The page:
by Gerard de Vries
In response to Alain Champlain’s intriguing submission of 8 July, “A few notes on spacetime in Pale Fire,” Mary Ross writes that “there seems no gratuitous remarks in PF.” It is this fact, that somewhere a meaning is waiting to be discovered, that stimulates Nabokovians to besiege VN’s dazzling puzzles, even when failure is a more likely upshot than success.
That “Shade’s maternal grandmother” is “a first cousin of Sybil’s grandfather” (if Kinbote is not greatly mistaken) (C. 247), is, once this casual remark is regarded as a challenge, such an impregnable looking perplexity, as there seems no clue for finding the bearing this wayward remark might have on the various stories told in PF.
Not much is related about Shade’s family, and even less about Sybil’s. Shade’s father died in 1902, four years after his son was born, and his mother died about the same time (“I was an infant when my parents died”).
His mother, “née Caroline Lukin, assisted him [her husband] in his work and drew the admirable figures of his Birds of Mexico.” Kinbote gleaned this detail from the obituary Professor Hurley wrote (C. 71). “What the obituarist does not know,” Kinbote continues, “is that Lukin comes from Luke,” and that for this reason the patronymic is an offspring of the use of “a Christian name.” Kinbote calls this patronymic “hereditary” and because surnames are usually inherited one wonders whether this hereditary aspect might apply to this Christian connotation. This question deserves attention because Kinbote’s gloss is conspicuous as being a not very relevant one:
As a Christian name “Luke” refers to St. Luke, the writer of the third Gospel. St. Luke is believed to be of Greek origin (Alison Jones, The Wordsworth Dictionary of Saints. Ware, 1994), named “Loukas,” meaning “of or belonging to Lucania” (Chambers Bibliographical Dictionary; E.G. Withycombe, The Oxford Dictionary of English Christian Names. Oxford: OUP, 1946).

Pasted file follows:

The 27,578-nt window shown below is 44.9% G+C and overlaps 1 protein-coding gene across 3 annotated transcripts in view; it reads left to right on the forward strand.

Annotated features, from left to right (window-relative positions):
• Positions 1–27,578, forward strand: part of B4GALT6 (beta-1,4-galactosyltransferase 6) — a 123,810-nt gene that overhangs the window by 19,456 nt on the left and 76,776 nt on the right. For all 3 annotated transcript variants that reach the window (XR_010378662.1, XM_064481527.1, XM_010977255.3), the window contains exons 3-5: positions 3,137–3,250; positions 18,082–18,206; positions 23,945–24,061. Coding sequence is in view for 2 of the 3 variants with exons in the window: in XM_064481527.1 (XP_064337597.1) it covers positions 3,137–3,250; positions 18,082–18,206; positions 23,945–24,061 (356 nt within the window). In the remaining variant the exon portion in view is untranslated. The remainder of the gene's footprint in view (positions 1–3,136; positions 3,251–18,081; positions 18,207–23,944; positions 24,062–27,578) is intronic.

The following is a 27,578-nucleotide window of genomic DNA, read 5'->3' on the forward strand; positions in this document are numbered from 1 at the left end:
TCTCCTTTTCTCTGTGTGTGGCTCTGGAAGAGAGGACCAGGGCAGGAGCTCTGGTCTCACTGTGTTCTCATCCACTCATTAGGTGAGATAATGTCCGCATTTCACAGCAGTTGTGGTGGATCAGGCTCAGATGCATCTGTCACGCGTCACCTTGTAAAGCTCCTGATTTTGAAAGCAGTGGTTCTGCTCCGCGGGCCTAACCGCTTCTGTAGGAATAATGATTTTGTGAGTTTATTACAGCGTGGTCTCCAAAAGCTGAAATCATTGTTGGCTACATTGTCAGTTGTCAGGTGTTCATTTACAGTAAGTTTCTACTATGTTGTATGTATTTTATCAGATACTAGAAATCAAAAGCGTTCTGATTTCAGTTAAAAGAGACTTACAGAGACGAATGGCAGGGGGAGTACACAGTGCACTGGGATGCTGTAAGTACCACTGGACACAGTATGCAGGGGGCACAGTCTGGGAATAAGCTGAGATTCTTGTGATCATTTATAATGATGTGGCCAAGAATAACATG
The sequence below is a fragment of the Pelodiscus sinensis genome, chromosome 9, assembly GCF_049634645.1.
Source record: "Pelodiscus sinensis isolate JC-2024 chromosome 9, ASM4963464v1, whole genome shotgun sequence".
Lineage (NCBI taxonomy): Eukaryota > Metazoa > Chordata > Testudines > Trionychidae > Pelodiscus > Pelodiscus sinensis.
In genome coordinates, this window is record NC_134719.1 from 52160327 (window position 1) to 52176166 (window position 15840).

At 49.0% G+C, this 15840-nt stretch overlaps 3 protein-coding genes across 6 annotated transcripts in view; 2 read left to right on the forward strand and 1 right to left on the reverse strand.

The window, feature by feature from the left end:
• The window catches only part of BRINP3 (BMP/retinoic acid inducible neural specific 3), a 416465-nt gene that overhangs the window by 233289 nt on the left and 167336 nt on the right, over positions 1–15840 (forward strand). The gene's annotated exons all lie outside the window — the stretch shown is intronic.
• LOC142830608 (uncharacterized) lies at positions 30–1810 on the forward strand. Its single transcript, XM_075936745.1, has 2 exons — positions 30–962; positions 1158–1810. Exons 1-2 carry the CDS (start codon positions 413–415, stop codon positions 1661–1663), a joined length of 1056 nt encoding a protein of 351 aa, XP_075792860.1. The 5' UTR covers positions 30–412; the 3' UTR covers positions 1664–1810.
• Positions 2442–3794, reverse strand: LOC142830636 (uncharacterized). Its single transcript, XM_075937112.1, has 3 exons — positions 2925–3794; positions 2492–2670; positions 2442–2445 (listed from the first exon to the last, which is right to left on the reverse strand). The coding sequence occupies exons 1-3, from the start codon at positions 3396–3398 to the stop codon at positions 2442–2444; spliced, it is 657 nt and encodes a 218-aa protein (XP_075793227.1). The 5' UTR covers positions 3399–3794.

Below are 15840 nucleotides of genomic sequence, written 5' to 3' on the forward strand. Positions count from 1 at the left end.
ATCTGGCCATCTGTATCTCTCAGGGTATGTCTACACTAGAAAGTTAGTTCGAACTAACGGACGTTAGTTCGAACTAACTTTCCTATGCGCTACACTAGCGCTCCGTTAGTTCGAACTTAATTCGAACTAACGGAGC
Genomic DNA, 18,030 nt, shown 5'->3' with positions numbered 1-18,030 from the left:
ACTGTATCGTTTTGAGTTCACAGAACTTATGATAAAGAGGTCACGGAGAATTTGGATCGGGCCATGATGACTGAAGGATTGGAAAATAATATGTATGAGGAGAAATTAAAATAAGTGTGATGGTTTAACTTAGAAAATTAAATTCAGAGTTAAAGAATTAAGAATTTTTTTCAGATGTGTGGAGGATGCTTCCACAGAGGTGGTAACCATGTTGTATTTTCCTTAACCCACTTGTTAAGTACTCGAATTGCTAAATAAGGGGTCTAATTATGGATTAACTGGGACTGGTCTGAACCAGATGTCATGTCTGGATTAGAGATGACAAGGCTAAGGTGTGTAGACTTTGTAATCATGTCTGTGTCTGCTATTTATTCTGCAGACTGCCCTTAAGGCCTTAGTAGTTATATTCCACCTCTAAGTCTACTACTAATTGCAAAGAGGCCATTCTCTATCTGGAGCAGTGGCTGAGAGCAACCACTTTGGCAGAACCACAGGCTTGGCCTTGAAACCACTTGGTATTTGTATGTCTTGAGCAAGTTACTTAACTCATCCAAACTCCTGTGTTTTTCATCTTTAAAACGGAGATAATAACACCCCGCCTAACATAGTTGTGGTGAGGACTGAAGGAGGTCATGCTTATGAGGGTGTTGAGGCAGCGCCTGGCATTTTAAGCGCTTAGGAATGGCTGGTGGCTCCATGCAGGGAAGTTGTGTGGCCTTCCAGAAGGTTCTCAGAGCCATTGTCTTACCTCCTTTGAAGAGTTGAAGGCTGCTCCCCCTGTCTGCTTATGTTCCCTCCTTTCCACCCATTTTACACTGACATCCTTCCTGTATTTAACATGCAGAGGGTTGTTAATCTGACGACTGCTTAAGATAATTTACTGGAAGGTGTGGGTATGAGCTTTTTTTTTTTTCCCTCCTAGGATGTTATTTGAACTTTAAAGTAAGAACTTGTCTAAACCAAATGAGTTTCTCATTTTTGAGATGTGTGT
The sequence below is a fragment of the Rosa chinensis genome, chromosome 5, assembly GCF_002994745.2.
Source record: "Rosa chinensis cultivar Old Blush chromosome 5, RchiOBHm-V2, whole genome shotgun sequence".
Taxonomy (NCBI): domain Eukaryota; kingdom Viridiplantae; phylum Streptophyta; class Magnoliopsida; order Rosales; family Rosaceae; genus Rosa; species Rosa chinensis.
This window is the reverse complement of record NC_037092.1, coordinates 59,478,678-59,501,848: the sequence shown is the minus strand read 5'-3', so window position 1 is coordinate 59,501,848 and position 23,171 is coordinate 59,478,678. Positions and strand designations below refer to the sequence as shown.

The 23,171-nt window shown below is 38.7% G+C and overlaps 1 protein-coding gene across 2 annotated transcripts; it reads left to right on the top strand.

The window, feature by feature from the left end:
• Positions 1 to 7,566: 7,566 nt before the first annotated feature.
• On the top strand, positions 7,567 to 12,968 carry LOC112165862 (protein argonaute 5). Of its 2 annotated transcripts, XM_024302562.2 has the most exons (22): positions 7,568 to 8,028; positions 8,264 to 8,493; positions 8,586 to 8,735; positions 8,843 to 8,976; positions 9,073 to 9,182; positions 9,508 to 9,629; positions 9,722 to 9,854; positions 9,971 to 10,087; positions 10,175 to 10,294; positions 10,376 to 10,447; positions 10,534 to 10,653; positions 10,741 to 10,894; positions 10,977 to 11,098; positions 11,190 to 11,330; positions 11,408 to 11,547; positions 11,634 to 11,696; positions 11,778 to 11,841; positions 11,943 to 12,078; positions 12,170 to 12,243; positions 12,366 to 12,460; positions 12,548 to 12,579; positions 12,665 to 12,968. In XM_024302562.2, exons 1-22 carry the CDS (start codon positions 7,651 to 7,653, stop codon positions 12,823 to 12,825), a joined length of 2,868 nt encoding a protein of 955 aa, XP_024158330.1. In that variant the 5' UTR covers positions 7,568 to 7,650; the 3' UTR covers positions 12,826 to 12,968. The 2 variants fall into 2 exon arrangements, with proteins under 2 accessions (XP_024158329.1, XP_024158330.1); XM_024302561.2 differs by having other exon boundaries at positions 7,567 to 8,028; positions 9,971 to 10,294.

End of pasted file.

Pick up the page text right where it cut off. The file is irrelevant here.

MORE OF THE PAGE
“The name [Luke]”, writes Withycombe, “is not found in England before the Norman Conquest, and seems to have come into use in the 12thC.” As this happened about a millennium after Christianity entered England, it seems a bit contrived to associate the use of the name of Luke in England with St. Luke.
Shade’s mother, Caroline Lukin, is “a descendant” of “an old Essex family.” This addition gives the Christian aspect more import. Some research on the internet produces the name of Henry Lukin, (1627-1719), a Puritan divine from Essex who published many religious tracts and became a friend of John Locke. Essex was “the hotbed of Calvinistic Puritanism in England” (Gerald Garth Johnson, Puritan Children in Exile.Bowie: Heritage Books, 2002, 90). Between 1620 and 1640 thousands of English Puritans left England and established settlements in New England of which Boston is probably the best known one. Several of Boston’s citizens have been given prominence in PF.
Religious groups are prone to endogamy, and intermarriage among Puritans often happened (Steven Mintz and Susan Kellogg, Domestic Revolution. A Social History of American Family Life. NY: The Free Press, 1988, Ch. I).
The Shades’ marriage is marked by a small degree of consanguinity as John and Sybil are third cousins. Having great great grandparents in common is in no country considered as an obstacle for moral, legal or medical reasons to marry. So why is this detail mentioned at all?
It may be that it acquires some meaning when combined with the other particulars related about Sybil’s family, as her surname “Irondell” comes from the French for “swallow,” Hirondelle,and that she “came of Canadian stock.” These details open the possibility that Sybil’s ancestors were Huguenots of which a number fled to Canada in order to escape the suppression of Calvinists in France.
The prosecution of (groups of) Protestants in England and France, that they sought to escape by emigration, was most severe in the 17thC. A more recent example of endogamy among Huguenots is the marriage of AndréGide (mentioned in C. 691) to his first cousin Madeleine Rondeaux. He was attracted to her because she shared his moral stance that was rather peculiar due to his “Puritan” upbringing (If It Die. NY: Vintage, 238).
Puritanism can frequently observed in PF, and Sybil’s religious strictness is most likely a manifestation of it, as I have argued elsewhere (“Hazel Shade’s ‘Pale Spectres’ and ‘Purple Fires.’” Nabokov Online Journal, vol. XII ).
Kinbote points out that it is Shade’s “maternal” grandmother who is the first cousin of Sybil’s grandfather. It seems that three generations of Shades, John, Samuel and Samuel’s father, all married women with Puritan antecedents.